Tuesday, July 13, 2010

creme caramel was just the beginning

CIA Day 1 (originally written in September 2009)
It's not yet daylight in the Hudson Valley at 5:30 AM as I make my way north to orientation. As the continuing education coordinator distributes parking passes and food swipe cards, I am nose deep in my instruction manual. What will we be making this week???

Breakfast today was Elvis french toast...what can I say...Memphis is home...I had to try this. It's almost what you would expect. Two slices of french toast sandwiched to together with banana, peanut butter, and bacon. It's quite rich, and I didn't pour on the syrup!

How great to see Chef Welker again. He was my instructor last fall at Baking BootCamp. After watching Chef demo pastry cream, vanilla sauce/creme anglasie, pate a choux, and the wet method of making caramel for creme caramel, we were given our assignments and allowed near the gas cooking flames. How trusting of the CIA to allow this group of people, from all walks of life and all experience levels, free reign in the kitchen.

Pastry cream means whisk constantly and vigourously until your arm feels very, very tired. And then whisk some more. Mary (my bootcamp partner) and I took turns whisking. Now, who's going to help whisk in my home kitchen?! All the effort was worth the final result; we produced a tray of rich, thick, vanilla seed speckled, pastry cream. (BTW, the CIA uses 2,000 pounds of butter per week.)

Pate a choux did not require any of the heavy duty whisking. We piped lines and circles with the dough...I guess that means we made eclairs and cream puffs. Tomorrow, we will fill these with the pastry cream we made earlier today.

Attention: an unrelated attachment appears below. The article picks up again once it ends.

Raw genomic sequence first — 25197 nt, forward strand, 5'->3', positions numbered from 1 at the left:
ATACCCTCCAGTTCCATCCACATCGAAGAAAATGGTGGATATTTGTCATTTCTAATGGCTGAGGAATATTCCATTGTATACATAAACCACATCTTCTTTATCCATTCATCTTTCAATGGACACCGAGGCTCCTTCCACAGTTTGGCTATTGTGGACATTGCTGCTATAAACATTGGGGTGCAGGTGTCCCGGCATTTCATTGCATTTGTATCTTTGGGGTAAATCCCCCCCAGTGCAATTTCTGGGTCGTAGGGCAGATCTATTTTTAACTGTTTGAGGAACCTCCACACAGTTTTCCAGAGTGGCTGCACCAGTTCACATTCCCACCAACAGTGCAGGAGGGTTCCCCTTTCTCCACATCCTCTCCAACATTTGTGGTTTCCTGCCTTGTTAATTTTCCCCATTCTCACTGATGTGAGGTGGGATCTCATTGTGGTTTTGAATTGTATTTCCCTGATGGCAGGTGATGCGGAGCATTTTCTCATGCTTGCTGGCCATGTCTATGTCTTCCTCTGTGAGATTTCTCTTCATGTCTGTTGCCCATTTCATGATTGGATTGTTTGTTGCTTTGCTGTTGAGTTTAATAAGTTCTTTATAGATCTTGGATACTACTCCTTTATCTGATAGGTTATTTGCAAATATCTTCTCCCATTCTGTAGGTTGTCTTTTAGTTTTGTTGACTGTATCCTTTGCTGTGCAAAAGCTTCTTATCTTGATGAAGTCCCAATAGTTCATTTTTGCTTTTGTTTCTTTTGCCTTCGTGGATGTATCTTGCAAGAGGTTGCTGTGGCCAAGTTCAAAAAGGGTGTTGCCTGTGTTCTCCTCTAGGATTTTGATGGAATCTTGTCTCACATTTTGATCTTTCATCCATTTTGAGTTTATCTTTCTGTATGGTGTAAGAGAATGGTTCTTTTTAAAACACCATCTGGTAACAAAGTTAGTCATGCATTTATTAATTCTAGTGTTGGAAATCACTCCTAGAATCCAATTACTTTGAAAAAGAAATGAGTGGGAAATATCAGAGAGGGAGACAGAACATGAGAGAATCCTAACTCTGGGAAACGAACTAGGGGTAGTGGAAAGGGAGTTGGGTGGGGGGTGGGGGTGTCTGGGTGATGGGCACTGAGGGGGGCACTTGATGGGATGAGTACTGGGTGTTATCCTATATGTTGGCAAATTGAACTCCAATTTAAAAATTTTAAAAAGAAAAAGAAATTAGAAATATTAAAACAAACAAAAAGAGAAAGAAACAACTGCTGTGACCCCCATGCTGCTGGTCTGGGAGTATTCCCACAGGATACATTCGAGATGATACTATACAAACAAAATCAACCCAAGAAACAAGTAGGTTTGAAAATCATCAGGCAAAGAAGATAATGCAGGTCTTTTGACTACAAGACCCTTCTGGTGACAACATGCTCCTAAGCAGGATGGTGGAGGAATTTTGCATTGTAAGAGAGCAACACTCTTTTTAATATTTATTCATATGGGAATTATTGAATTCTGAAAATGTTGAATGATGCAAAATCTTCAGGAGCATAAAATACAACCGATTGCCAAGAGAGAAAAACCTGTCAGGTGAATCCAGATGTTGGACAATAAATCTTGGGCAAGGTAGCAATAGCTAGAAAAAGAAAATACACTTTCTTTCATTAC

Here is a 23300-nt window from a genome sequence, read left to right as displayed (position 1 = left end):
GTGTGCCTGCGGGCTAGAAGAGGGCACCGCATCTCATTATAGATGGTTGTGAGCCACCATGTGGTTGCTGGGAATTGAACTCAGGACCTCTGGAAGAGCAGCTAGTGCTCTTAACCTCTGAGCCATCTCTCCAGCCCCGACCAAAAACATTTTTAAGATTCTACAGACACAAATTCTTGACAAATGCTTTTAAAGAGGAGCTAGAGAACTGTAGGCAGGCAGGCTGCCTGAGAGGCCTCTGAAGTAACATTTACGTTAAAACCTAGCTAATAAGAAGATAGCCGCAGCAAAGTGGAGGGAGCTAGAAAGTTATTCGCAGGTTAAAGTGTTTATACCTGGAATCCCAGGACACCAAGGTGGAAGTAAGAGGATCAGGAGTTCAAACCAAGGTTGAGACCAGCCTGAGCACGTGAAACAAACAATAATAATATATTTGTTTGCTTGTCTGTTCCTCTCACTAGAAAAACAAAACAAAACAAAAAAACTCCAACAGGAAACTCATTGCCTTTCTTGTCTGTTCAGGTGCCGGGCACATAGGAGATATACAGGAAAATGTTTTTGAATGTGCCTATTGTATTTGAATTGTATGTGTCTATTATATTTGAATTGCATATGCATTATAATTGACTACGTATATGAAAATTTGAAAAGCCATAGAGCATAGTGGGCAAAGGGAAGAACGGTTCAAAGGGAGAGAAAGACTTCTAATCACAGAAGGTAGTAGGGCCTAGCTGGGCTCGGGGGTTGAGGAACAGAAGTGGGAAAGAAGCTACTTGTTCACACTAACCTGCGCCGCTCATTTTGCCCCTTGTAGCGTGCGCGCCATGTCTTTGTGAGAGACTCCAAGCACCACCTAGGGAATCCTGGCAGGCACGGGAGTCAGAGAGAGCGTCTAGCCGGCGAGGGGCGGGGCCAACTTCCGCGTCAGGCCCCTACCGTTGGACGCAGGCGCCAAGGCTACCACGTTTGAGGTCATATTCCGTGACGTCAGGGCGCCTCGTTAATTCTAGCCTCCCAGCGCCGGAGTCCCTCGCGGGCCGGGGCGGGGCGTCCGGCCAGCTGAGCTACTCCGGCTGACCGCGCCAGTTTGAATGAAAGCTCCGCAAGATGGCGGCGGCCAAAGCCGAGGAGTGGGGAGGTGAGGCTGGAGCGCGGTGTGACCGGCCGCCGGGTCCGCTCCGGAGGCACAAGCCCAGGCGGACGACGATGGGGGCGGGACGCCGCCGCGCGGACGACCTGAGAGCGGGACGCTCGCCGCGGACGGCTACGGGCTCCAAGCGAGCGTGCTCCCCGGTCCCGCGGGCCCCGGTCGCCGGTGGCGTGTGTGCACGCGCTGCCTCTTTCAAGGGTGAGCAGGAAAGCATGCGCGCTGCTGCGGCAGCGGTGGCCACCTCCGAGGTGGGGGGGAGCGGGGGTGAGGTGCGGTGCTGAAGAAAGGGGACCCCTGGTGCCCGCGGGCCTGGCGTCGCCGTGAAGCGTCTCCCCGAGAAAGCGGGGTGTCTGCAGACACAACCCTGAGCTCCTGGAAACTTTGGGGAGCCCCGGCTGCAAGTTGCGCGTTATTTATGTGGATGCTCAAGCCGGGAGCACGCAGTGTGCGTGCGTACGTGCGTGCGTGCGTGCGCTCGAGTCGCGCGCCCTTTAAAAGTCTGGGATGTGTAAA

Lunch break was not your ordinary brown bag variety. Caprece salad, lamb, squash, and some type of stuffing. Skipped the cheesecake (I can't believe I did that!) to get back to class to make the caramel.

And now, on to the hot sugar part of the day. It was just awesome to watch that sugar (we used the wet method to make the caramel) change from white bubbles to golden amber caramel! We will plate these little pots of creme caramel tomorrow.

We finished the afternoon with a very complete tour of the campus. In addition to the baking and chocolate classrooms we observed, we made our way 'downstairs' to the fish room and the meat room. I can't describe these..you will just have to wait for the pictures. Oh, and a quick trip through the store room where they keep the chocolate.

It's time to dress for dinner at Caterina De Medici; they are expecting us at 7PM. Not to be outdone by the lamb at lunch, I'm sure this dinner will be spectacular.

Dinner service was quite slow; we didn't finish dessert until 9:30 PM. Today has been a wonderful but very long day.

Here's a link to another day 1 and 2 post.  I was so tired at the end of the remaining evenings of the week that I didn't write summaries of the day.  The pictures will have to tell the story...

The above post was written in September 2009.  After the week at CIA Pastry Bootcamp, I returned home to work and everyday stuff.  Now it's July 2010, and I'm on v a c a t i o n!  And, I now have time to update some partially-completed posts.

So, I'll soon be posting CIA Pastry Bootcamp pictures from September 2009.  As was the CIA Baking Bootcamp in fall of 2008, this Pastry experience was educational, and fun, and inspiring.  If you are even remotely considering a week at CIA, click that button on the computer screen and commit to taking the class.  It will change your life.

1 comment:

  1. Gale -
    Stumbled across your blog and want to lick my laptop screen!

    This may be odd, but I'm moved by your pics and your words, as I also enjoy eating, baking, and learning to capture things with my camera.

    I'm fortunate to have a new CIA branch opening here in SA, and am taking baking and other classes when I can.

    Thank you for sharing your adventures.